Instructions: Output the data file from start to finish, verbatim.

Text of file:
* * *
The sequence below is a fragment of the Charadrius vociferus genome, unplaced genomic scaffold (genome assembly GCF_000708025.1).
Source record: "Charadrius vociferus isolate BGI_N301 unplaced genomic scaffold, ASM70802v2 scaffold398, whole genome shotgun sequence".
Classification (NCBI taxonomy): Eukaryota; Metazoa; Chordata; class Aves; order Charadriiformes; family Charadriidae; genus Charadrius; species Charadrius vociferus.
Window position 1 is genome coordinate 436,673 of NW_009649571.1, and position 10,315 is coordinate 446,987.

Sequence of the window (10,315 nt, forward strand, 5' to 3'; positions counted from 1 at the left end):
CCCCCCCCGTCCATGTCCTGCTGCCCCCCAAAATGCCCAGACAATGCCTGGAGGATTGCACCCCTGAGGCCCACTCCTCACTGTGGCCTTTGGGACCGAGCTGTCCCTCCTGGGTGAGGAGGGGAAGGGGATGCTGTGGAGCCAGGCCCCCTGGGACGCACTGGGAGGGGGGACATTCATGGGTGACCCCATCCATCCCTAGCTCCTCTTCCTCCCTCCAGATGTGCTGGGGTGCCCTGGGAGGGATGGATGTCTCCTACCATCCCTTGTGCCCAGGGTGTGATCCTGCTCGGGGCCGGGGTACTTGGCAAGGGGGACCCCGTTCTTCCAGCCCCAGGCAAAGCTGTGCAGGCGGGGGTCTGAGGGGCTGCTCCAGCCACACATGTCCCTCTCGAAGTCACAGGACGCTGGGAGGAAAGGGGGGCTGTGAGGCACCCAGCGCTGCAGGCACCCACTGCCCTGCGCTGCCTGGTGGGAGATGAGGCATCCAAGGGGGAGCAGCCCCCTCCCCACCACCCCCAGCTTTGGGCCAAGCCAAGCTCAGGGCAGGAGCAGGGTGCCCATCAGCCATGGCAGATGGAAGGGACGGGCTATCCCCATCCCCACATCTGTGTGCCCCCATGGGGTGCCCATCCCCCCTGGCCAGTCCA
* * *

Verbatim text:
The sequence below is a fragment of the Charadrius vociferus genome, unplaced genomic scaffold (genome assembly GCF_000708025.1).
Source record: "Charadrius vociferus isolate BGI_N301 unplaced genomic scaffold, ASM70802v2 scaffold398, whole genome shotgun sequence".
Classification (NCBI taxonomy): Eukaryota; Metazoa; Chordata; class Aves; order Charadriiformes; family Charadriidae; genus Charadrius; species Charadrius vociferus.
Window position 1 is genome coordinate 436,673 of NW_009649571.1, and position 10,315 is coordinate 446,987.

Sequence of the window (10,315 nt, forward strand, 5' to 3'; positions counted from 1 at the left end):
CCCCCCCCGTCCATGTCCTGCTGCCCCCCAAAATGCCCAGACAATGCCTGGAGGATTGCACCCCTGAGGCCCACTCCTCACTGTGGCCTTTGGGACCGAGCTGTCCCTCCTGGGTGAGGAGGGGAAGGGGATGCTGTGGAGCCAGGCCCCCTGGGACGCACTGGGAGGGGGGACATTCATGGGTGACCCCATCCATCCCTAGCTCCTCTTCCTCCCTCCAGATGTGCTGGGGTGCCCTGGGAGGGATGGATGTCTCCTACCATCCCTTGTGCCCAGGGTGTGATCCTGCTCGGGGCCGGGGTACTTGGCAAGGGGGACCCCGTTCTTCCAGCCCCAGGCAAAGCTGTGCAGGCGGGGGTCTGAGGGGCTGCTCCAGCCACACATGTCCCTCTCGAAGTCACAGGACGCTGGGAGGAAAGGGGGGCTGTGAGGCACCCAGCGCTGCAGGCACCCACTGCCCTGCGCTGCCTGGTGGGAGATGAGGCATCCAAGGGGGAGCAGCCCCCTCCCCACCACCCCCAGCTTTGGGCCAAGCCAAGCTCAGGGCAGGAGCAGGGTGCCCATCAGCCATGGCAGATGGAAGGGACGGGCTATCCCCATCCCCACATCTGTGTGCCCCCATGGGGTGCCCATCCCCCCTGGCCAGTCCA